(Note: The guy in red sometimes slowed down so I could at least see him... the rest of the group is by the pine trees in this picture...)

Not only was everyone power hiking, but this path was not an "easy" path.  It was climbing and muddy.  Somehow, we did a mile in 30 minutes.  And when I say we, I say, they probably did it in 20, I finally caught up with them in 30.  Whenever I would reach the group, they would immediately start continuing on...and soon, I would be left behind again.  Never having a second to catch my breath or enjoy the beauty of the day.  By the third time this had happened, I was starting to get pissed off.  Whenever I ask someone to go hiking with me, I let them set the pace.  I engage in conversation.  I acknowledge their existence and always check and see if they need a break or anything.  It's called being considerate and not knowing a person's health or physical conditions.  This group of strangers left me behind, not even knowing if I was a hiker or not.

Every time I would make it to a beautiful spot, I'd get my phone out to take a picture, just to see the group taking off again.  It was around this time that I realized I would not be making it home in time to do farm chores, so at the next hill, where I had cell phone reception, I contacted my brother and told him my situation.  By the time I finished writing the text, I looked up and saw my group had left me again.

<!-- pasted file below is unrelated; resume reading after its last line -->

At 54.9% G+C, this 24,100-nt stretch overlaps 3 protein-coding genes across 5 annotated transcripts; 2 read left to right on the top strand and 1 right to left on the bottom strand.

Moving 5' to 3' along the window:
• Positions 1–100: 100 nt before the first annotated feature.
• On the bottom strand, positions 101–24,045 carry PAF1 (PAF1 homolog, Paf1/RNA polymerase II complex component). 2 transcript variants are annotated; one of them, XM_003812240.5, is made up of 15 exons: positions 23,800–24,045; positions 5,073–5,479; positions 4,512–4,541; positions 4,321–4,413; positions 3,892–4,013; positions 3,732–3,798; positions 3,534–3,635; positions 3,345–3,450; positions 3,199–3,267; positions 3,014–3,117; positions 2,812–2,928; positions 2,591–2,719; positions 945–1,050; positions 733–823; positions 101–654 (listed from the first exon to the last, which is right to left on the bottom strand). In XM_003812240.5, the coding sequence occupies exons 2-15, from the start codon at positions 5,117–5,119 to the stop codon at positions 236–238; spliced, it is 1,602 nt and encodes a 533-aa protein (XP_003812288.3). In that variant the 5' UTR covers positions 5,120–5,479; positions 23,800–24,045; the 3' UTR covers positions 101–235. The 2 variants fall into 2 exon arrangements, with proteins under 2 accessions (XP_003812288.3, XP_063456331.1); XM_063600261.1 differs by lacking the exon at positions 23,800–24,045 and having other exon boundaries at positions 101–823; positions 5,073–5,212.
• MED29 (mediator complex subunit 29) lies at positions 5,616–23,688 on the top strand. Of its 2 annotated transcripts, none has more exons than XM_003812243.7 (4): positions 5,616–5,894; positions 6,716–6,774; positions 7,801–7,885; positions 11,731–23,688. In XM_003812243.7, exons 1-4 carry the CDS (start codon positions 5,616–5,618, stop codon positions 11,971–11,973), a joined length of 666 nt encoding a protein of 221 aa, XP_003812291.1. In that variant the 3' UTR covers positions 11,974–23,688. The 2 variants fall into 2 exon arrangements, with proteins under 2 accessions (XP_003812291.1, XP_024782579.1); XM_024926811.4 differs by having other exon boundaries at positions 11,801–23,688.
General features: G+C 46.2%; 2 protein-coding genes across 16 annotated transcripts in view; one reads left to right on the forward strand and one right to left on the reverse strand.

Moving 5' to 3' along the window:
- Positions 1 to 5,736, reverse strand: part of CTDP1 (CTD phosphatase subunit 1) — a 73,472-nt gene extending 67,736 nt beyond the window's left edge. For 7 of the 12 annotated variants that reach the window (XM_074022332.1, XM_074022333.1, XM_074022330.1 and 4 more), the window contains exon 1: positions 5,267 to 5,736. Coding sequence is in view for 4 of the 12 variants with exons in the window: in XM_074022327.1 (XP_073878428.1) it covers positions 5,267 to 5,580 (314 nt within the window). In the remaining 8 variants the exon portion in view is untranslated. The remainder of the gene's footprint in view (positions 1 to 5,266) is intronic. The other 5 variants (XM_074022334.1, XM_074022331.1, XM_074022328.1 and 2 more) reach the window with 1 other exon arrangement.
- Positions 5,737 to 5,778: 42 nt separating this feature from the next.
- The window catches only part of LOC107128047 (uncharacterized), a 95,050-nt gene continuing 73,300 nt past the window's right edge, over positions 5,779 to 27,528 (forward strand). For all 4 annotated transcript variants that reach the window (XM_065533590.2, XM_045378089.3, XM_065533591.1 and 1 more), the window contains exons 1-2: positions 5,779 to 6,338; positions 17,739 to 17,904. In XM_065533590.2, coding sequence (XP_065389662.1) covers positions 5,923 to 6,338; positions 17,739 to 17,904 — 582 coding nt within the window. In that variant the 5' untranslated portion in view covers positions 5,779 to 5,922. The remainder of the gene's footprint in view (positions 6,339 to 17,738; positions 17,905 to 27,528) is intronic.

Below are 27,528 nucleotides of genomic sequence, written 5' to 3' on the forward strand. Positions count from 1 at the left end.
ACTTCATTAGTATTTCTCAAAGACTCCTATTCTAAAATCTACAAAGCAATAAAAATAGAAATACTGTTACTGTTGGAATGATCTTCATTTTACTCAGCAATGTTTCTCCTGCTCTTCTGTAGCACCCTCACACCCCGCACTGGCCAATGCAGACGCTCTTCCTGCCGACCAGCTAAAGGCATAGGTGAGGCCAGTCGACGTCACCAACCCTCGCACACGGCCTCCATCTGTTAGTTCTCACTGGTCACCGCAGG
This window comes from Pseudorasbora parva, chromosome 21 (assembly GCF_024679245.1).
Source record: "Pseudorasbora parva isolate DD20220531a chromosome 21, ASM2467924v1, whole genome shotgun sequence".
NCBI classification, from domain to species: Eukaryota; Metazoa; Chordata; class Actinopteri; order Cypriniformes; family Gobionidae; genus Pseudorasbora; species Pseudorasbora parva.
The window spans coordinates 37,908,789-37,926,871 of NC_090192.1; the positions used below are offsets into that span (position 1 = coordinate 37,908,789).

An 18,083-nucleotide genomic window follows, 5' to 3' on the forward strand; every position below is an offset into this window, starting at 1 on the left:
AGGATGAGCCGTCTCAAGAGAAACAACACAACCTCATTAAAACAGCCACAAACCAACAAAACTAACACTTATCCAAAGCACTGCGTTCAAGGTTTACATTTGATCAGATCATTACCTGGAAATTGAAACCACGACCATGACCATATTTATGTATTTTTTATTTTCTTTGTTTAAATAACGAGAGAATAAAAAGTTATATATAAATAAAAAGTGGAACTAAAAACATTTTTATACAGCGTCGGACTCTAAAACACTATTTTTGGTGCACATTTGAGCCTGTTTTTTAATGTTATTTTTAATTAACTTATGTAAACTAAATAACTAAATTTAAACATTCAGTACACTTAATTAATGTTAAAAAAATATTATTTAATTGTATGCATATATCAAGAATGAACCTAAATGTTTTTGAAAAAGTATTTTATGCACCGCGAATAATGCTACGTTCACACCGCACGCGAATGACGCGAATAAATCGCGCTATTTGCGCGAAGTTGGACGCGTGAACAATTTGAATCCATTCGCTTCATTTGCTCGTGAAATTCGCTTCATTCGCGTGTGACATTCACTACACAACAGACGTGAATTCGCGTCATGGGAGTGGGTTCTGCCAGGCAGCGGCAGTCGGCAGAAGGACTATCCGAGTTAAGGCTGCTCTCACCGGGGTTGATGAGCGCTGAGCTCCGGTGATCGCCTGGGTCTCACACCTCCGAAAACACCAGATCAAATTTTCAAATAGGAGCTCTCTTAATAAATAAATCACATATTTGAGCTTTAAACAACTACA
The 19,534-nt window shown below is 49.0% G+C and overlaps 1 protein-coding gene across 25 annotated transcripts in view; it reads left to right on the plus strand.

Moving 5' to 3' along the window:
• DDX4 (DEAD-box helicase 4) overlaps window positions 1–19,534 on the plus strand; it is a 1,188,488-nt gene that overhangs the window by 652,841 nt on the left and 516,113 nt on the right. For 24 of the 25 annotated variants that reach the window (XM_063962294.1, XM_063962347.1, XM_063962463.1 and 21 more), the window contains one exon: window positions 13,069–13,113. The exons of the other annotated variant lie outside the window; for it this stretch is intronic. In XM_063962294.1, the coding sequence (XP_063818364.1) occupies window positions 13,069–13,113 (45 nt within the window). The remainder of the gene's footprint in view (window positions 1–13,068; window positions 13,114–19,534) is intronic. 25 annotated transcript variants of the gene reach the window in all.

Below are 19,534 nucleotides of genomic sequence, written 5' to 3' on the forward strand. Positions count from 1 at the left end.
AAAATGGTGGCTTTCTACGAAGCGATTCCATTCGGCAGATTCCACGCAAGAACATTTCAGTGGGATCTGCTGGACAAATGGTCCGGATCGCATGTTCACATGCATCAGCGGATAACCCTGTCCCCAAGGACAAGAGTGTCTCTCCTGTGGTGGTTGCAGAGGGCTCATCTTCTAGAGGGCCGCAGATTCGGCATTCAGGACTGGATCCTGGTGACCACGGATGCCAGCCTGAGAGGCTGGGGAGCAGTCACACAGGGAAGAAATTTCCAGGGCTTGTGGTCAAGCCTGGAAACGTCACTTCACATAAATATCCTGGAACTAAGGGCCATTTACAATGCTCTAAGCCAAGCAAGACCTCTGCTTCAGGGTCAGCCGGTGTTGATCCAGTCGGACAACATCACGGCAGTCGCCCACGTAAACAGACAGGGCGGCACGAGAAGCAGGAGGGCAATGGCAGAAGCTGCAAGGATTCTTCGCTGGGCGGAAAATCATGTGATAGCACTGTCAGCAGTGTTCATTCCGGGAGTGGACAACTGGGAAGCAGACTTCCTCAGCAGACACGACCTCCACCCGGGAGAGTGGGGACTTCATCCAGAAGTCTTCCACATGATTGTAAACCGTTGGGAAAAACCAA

Then, we did another trail.  Within 3 hours, my fitbit was alerting me that I'd met my daily 10K quota, and there seemed to be no end in sight.  My legs were on fire as I climb the next hill.  I literally got to the top, where everyone had been resting and waiting on me, and they started back down.  I was so frustrated at this point, and the other couple at the top of the hill seemed to understand my frustration, so their facial expressions claimed as we made eye contact after the announcement that it was time to head back down.   

The walk down the hill I told myself to let it go, to ignore the fact that these people were rude and inconsiderate, and to simply pretend I was hiking alone...after all, I had hiked alone all day now.  I was with a group that was never within my sight, and instead of enjoying my hike, I was more concerned in keeping up.  So, I slowed my pace and said, screw it.  I didn't care if the group left me behind, in my mind, I was already contacting my brother and asking for a ride home.  I worked on having an attitude change but honestly, I was so incredibly pissed off that despite my mediation breaths and repeating positive mantras, I struggled to let it go.
This was my closest distance at all times... usually it was much further.

I finally made it to the group, only this time, no one even looked at me... I was about 5 steps away from the group when everyone started walking to the cars.  From there, they decided we would go look over the gorge overlook, so we drove over, jumped out of the car, and they power walked to the overlook.  Again, when I got there, they started heading back to the car.  I let out a loud sigh, and headed back.